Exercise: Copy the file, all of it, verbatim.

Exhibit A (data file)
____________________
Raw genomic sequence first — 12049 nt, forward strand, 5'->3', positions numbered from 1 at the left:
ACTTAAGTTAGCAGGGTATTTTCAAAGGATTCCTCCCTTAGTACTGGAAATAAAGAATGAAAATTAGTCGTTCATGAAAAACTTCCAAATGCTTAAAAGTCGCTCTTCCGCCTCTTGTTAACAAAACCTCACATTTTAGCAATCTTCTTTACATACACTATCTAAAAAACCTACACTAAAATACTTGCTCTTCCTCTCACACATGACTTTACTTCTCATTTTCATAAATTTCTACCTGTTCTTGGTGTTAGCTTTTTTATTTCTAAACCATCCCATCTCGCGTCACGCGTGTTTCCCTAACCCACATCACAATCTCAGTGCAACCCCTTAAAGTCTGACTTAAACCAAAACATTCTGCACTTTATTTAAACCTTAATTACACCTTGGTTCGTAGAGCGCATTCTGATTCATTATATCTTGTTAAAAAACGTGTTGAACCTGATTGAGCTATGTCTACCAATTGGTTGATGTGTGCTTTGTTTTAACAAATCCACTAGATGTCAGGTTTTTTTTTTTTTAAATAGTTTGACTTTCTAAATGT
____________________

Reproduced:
Raw genomic sequence first — 12049 nt, forward strand, 5'->3', positions numbered from 1 at the left:
ACTTAAGTTAGCAGGGTATTTTCAAAGGATTCCTCCCTTAGTACTGGAAATAAAGAATGAAAATTAGTCGTTCATGAAAAACTTCCAAATGCTTAAAAGTCGCTCTTCCGCCTCTTGTTAACAAAACCTCACATTTTAGCAATCTTCTTTACATACACTATCTAAAAAACCTACACTAAAATACTTGCTCTTCCTCTCACACATGACTTTACTTCTCATTTTCATAAATTTCTACCTGTTCTTGGTGTTAGCTTTTTTATTTCTAAACCATCCCATCTCGCGTCACGCGTGTTTCCCTAACCCACATCACAATCTCAGTGCAACCCCTTAAAGTCTGACTTAAACCAAAACATTCTGCACTTTATTTAAACCTTAATTACACCTTGGTTCGTAGAGCGCATTCTGATTCATTATATCTTGTTAAAAAACGTGTTGAACCTGATTGAGCTATGTCTACCAATTGGTTGATGTGTGCTTTGTTTTAACAAATCCACTAGATGTCAGGTTTTTTTTTTTTTAAATAGTTTGACTTTCTAAATGT